ChemioCare USA Inc, a private biotech company focusing on cancer care, is adapting and tailoring its five-day adhesive transdermal patch, CMIO-ONDAN, which delivers ondansetron and is a 5HT3 receptor antagonist, which treats chemotherapy-induced nausea and vomiting in adults towards pediatric Chemotherapy Induced Nausea and Vomiting (CINV).
Children above the age of five are more prone to vomiting than adults when receiving chemotherapy. CINV manifests itself in two phases: acute (day 1) and delayed (days 2-5). Pediatric CINV does not have any approved treatments for the delayed phase of CINV in Highly Emetogenic Chemotherapy (HEC).
Current guidelines recommend three IV infusions of a 5HT-3 receptor antagonist every four hours following chemotherapy; this treatment regimen provides protection only in the acute phase.
“A pediatric CINV transdermal patch will address a significant unmet medical need and improve the quality of life and outcomes for children and teenagers that have to go through chemotherapy,” ChemioCare CEO Pedro Lichtinger said in a statement on Friday.
“With approximately nineteen thousand children and young adults ages 0-19 diagnosed each year, the indication will be classified as a pediatric orphan. The pediatric development program can be expected to employ the time, cost, and data protection benefits provided to orphan disease development programs,” added Lichtinger.
The CEO said he expected “broad endorsement” for CMIO-ONDAN in pediatrics and “increased formulary adoption in the adult population.”
A pediatric transdermal patch leverages the breakthrough development by ChemioCare for their Ondansetron five-day transdermal patch under development for adult CINV. These potential benefits include offering fast CINV protection when applied up to one hour prior to chemotherapy as well as sustained protection for five days.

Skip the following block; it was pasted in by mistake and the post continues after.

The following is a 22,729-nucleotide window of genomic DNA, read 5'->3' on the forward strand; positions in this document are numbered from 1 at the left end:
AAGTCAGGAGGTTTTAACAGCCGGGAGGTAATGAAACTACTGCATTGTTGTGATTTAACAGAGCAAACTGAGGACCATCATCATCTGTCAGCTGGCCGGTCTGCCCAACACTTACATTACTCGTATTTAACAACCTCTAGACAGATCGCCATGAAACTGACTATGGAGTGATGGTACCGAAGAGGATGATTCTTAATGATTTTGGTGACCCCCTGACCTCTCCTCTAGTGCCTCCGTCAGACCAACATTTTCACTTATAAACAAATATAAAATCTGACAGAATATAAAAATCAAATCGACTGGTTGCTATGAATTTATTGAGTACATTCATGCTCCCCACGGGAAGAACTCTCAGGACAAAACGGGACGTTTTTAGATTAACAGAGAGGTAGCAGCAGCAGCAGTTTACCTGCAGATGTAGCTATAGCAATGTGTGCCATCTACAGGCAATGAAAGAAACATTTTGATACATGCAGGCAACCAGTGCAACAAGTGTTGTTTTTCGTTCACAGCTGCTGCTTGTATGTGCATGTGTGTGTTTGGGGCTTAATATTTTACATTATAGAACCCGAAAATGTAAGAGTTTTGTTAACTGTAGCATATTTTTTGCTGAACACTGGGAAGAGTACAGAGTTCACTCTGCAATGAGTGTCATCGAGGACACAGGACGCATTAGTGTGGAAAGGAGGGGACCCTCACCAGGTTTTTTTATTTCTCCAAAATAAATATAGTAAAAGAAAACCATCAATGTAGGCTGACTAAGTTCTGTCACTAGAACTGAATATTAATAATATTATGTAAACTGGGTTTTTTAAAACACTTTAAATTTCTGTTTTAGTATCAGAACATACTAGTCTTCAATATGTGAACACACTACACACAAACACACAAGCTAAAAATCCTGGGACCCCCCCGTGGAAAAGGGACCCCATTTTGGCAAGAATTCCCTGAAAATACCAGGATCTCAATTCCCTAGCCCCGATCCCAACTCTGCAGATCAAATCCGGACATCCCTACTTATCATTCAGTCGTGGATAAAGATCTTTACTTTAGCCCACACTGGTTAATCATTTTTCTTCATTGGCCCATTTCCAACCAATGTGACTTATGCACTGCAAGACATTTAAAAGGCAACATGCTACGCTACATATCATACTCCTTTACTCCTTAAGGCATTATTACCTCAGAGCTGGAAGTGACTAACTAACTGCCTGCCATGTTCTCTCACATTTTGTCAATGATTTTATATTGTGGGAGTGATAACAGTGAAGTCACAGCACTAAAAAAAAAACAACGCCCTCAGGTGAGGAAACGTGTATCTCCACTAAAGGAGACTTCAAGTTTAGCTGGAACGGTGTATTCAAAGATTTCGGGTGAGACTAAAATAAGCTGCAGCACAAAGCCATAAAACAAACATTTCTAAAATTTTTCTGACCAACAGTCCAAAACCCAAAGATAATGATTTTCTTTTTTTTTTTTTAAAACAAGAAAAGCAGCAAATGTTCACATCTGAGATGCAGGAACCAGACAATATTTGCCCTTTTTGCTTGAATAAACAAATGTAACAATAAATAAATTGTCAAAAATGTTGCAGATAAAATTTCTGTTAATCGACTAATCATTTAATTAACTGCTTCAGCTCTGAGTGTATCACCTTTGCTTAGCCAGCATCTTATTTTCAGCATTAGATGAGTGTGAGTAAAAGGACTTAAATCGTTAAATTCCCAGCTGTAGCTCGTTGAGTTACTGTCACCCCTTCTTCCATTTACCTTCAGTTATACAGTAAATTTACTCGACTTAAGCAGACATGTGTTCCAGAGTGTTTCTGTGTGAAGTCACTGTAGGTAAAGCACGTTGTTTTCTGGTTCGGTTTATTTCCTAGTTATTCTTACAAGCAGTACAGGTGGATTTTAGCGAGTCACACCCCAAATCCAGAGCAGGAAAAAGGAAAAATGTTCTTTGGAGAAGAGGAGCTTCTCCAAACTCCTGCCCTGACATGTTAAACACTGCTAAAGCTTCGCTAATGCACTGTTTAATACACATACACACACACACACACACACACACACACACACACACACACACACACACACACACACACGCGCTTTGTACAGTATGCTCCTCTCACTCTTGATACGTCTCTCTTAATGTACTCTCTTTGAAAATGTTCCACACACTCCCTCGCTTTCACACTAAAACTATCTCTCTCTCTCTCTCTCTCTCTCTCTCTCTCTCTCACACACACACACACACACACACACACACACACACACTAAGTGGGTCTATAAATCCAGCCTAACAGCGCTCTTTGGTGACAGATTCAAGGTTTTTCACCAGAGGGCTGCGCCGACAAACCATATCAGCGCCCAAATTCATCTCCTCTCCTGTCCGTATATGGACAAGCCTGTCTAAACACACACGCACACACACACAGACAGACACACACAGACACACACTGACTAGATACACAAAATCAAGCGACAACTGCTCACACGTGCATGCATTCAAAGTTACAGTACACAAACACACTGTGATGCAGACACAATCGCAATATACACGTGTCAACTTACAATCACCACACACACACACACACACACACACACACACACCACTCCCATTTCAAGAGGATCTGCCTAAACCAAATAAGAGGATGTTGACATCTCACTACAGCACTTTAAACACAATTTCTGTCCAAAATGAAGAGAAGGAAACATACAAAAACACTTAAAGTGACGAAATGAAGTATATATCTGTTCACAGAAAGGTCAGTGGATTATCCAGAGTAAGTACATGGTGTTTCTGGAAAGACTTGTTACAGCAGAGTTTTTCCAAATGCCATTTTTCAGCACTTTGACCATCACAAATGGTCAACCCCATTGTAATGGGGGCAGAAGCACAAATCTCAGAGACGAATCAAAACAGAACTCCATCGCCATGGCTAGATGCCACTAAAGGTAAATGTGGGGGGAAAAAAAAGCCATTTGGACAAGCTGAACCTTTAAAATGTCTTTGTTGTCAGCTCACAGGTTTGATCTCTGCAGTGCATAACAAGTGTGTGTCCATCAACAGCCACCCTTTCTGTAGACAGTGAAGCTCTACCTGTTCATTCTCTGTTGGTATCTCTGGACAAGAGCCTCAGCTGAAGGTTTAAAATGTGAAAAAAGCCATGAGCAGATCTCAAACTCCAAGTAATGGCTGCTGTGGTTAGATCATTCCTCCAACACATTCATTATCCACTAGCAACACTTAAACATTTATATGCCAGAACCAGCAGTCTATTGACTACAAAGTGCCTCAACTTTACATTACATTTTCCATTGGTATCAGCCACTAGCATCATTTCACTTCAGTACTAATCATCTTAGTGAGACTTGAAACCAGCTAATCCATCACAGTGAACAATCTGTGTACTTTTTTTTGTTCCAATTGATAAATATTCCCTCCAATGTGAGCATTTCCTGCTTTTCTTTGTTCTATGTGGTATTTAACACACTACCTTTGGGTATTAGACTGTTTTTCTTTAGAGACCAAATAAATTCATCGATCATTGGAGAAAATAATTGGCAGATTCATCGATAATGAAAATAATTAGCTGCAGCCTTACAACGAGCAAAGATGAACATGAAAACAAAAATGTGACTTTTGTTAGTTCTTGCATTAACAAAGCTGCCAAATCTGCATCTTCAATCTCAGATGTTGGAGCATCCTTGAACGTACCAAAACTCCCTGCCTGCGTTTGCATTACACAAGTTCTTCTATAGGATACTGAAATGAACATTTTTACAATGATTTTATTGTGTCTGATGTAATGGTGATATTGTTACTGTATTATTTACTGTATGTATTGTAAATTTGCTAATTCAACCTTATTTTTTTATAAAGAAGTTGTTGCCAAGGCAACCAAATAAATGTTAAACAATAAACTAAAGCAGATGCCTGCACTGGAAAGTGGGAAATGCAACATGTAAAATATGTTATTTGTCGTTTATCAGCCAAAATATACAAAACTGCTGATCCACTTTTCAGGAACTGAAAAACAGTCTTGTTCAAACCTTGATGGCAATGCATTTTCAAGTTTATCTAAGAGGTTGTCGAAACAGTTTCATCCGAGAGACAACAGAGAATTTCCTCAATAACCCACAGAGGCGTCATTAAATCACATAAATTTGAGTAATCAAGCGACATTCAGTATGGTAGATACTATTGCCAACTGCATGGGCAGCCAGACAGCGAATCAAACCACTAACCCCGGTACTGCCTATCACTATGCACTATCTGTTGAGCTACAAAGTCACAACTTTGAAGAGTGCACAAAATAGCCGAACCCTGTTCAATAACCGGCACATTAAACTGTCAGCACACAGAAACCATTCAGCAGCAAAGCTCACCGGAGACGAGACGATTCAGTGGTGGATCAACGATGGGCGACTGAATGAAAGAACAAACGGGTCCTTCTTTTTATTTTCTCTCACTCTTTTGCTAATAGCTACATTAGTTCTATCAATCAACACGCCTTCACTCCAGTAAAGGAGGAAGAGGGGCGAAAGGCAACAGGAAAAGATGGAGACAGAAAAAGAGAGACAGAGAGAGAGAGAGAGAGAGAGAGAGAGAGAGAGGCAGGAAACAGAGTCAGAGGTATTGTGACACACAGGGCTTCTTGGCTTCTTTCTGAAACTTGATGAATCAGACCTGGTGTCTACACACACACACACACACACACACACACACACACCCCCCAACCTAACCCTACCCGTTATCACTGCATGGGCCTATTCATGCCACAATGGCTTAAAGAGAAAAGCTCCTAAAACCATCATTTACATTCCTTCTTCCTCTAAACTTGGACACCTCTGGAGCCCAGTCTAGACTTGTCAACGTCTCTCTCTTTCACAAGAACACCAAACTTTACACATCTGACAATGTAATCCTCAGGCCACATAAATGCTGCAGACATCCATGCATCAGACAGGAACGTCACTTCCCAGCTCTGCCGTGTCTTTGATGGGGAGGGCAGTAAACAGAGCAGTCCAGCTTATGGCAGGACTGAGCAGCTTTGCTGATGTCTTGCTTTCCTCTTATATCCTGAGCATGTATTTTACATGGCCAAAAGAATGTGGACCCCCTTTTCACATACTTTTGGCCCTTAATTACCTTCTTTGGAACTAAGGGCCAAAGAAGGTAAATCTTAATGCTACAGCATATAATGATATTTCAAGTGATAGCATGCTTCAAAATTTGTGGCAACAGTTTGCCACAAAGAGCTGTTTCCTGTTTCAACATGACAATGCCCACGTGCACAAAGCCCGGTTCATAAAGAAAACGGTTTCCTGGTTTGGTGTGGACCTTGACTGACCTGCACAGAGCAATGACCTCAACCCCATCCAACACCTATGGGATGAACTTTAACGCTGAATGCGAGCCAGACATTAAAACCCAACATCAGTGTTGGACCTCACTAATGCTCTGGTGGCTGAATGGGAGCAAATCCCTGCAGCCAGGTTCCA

The pediatric transdermal patch will be the first and only protection for the Highly Emetogenic Chemotherapy (HEC) delayed stage. Therefore, the patch will “provide cost savings” by substituting “multiple IV applications, reduced infusion chair time, avoidance of stomach tubing, and avoidance of noncompliance and expulsion of medicine,” said the company.
ChemioCare, based in New York, specializes in neutralizing chemotherapy-induced nausea and vomiting through its own transdermal patch technology. Its management is looking to take the company public in in the fall of this year.
Its other transdermal patches include its Olanzapine and Dexamethasone patches, CMIO-OLANZ and CMIO-DEX. CMIO-OLANZ, which relies on a seven-day transdermal delivery system, is the first product in development for PARP inhibitor-induced nausea and vomiting. CMIO-DEX, which also relies on a seven-day delivery, is used to control swelling and edema in brain cancer and brain surgery. Dexamethasone is highly-effective, but can, unfortunately, cause severe side effects.
Both the five-day CMIO-ONDAN patch and CMIO-OLANZ are set to enter Phase 3 clinical programs next year.
Contact Uttara Choudhury at [email protected]